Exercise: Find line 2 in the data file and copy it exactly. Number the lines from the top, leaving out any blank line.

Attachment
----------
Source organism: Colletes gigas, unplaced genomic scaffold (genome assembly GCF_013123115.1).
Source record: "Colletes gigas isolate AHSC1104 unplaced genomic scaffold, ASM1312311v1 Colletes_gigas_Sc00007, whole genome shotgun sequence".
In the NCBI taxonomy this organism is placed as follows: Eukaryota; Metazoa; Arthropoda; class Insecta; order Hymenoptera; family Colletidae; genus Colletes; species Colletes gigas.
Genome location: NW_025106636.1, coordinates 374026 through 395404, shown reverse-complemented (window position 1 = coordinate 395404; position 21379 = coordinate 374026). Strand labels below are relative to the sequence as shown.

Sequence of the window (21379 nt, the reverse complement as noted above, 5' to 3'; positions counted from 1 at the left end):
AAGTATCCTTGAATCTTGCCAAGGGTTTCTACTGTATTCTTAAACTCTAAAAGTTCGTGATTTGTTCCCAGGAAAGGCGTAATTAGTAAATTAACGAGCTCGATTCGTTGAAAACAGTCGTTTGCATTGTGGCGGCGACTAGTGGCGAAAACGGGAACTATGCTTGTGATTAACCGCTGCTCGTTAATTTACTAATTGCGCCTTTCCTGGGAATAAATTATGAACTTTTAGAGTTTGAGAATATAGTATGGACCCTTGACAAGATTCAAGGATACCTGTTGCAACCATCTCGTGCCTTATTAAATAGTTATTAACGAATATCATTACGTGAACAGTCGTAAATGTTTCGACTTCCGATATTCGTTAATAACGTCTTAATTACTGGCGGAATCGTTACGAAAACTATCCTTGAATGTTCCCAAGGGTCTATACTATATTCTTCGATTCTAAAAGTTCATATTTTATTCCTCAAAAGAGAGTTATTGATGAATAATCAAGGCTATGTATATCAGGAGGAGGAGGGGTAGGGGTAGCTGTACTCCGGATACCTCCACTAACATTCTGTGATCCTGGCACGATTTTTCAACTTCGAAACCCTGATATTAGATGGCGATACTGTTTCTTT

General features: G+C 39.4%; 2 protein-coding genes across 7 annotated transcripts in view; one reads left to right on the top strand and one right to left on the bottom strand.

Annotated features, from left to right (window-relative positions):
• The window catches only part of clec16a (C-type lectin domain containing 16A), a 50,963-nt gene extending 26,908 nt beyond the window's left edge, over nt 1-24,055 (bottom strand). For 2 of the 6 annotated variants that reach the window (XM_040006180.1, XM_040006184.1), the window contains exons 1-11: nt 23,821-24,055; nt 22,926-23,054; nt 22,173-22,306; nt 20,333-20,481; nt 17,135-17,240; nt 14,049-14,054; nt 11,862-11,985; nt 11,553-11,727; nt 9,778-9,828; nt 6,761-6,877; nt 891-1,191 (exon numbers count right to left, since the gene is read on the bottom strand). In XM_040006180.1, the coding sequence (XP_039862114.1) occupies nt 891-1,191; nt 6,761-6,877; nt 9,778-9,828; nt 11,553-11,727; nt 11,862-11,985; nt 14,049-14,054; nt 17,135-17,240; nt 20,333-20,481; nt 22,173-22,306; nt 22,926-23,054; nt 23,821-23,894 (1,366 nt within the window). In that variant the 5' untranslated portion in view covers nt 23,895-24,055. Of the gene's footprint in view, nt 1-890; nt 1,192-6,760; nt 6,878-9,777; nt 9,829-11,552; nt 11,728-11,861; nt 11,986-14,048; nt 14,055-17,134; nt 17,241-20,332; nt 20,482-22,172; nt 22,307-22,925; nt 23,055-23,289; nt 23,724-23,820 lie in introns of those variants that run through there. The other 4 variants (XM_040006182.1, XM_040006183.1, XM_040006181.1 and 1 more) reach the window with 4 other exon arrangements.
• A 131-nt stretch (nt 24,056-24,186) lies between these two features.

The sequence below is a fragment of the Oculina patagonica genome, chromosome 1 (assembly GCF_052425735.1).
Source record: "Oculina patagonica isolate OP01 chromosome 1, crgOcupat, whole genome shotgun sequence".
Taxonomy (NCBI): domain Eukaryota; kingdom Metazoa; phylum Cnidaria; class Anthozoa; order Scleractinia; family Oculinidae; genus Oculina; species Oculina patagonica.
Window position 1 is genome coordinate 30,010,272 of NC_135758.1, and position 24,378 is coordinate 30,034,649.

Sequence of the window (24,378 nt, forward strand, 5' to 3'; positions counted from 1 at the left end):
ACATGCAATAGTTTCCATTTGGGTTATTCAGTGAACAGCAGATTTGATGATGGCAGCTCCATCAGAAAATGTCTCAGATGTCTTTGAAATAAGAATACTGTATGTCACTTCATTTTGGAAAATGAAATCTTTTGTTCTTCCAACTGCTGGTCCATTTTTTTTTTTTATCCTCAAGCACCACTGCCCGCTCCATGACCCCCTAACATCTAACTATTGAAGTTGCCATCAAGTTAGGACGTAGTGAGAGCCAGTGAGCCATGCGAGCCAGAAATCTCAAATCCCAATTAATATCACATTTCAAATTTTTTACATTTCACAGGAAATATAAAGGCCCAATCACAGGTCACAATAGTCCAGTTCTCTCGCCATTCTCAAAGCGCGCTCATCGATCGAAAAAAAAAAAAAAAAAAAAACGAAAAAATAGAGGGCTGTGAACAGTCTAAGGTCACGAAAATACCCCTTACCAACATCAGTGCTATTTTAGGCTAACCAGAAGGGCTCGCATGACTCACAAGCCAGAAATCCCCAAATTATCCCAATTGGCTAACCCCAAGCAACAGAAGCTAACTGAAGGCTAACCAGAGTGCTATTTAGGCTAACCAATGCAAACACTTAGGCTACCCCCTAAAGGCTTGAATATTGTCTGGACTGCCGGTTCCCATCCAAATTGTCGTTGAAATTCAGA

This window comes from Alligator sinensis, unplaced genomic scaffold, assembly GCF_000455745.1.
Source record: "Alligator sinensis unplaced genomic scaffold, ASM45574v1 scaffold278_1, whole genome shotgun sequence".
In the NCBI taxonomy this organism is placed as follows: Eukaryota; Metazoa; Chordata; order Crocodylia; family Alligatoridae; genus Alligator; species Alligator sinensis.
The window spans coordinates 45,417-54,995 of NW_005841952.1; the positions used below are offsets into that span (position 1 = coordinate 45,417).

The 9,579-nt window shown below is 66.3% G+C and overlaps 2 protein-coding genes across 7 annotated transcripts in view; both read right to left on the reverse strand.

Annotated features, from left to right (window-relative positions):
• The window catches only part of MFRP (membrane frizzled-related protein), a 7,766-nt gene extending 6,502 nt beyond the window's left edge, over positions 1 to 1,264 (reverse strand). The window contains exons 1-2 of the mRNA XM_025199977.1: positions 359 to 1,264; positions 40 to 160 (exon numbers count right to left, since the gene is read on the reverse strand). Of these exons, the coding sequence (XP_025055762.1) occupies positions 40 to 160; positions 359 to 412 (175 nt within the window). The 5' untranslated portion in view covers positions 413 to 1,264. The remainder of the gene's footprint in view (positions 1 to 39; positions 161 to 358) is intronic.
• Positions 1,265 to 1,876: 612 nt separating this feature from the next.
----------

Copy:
Source record: "Colletes gigas isolate AHSC1104 unplaced genomic scaffold, ASM1312311v1 Colletes_gigas_Sc00007, whole genome shotgun sequence".